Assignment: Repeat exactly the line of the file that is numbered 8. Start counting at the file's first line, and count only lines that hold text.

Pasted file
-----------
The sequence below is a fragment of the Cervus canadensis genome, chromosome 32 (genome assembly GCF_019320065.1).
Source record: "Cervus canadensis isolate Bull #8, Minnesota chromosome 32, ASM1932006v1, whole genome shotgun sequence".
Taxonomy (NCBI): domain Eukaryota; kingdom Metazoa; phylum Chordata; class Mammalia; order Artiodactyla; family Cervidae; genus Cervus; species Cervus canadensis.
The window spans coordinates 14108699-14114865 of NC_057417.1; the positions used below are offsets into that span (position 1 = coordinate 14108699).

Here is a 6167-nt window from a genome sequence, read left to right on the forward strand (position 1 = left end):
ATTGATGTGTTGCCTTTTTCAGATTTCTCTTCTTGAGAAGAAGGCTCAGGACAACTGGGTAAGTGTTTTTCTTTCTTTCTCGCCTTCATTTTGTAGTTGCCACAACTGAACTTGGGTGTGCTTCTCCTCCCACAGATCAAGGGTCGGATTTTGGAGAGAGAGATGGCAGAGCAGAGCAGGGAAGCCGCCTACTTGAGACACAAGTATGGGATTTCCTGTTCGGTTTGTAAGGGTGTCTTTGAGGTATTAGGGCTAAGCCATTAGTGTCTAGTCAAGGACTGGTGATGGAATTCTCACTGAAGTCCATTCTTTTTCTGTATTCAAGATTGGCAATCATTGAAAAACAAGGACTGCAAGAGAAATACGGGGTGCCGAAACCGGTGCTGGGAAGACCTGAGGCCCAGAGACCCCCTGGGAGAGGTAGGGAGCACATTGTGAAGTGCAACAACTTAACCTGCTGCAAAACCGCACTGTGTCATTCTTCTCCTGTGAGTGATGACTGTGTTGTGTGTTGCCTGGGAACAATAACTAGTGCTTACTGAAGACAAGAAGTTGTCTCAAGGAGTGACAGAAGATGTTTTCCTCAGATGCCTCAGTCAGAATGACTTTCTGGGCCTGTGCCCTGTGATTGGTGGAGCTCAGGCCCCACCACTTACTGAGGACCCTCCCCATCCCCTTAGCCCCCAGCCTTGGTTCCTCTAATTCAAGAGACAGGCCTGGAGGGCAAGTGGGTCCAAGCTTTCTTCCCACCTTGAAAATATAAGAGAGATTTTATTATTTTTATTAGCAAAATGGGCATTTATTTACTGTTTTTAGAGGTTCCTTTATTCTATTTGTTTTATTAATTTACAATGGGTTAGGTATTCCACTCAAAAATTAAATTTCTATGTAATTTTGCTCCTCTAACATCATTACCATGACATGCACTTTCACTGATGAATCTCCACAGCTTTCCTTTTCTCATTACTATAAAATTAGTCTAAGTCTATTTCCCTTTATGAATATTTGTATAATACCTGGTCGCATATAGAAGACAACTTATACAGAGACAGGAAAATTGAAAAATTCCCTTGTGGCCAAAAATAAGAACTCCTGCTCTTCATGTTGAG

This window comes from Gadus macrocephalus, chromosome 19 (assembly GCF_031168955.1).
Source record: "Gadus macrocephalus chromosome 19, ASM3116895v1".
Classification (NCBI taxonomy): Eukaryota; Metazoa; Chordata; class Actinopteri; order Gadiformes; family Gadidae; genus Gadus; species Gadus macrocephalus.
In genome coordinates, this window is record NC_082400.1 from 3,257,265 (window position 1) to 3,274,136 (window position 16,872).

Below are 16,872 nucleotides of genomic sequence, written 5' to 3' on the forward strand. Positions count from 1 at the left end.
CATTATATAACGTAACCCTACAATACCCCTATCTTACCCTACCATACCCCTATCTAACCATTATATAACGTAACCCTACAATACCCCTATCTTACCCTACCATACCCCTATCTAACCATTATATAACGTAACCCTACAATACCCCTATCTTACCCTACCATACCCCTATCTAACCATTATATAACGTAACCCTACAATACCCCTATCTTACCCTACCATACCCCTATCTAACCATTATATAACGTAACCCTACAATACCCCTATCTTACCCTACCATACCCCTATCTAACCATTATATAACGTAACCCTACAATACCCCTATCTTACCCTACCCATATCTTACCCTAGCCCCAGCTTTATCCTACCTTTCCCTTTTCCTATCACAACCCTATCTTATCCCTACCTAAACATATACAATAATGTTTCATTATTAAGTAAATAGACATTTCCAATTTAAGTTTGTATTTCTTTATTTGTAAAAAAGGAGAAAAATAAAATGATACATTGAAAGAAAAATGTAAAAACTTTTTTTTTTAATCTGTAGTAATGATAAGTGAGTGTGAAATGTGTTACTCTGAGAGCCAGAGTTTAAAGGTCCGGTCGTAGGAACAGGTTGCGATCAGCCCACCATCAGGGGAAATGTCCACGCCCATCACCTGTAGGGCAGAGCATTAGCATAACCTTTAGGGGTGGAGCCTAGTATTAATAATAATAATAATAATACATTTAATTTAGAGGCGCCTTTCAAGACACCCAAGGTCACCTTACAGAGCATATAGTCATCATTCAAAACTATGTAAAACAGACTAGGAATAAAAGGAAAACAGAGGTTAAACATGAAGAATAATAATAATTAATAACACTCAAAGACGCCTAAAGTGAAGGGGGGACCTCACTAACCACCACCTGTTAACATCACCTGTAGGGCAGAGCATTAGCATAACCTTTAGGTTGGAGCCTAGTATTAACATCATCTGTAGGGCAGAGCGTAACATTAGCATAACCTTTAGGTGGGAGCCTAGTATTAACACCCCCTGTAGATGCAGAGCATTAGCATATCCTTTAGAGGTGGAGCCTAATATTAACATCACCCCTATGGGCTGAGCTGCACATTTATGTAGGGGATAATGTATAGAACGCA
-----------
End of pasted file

Source record: "Gadus macrocephalus chromosome 19, ASM3116895v1".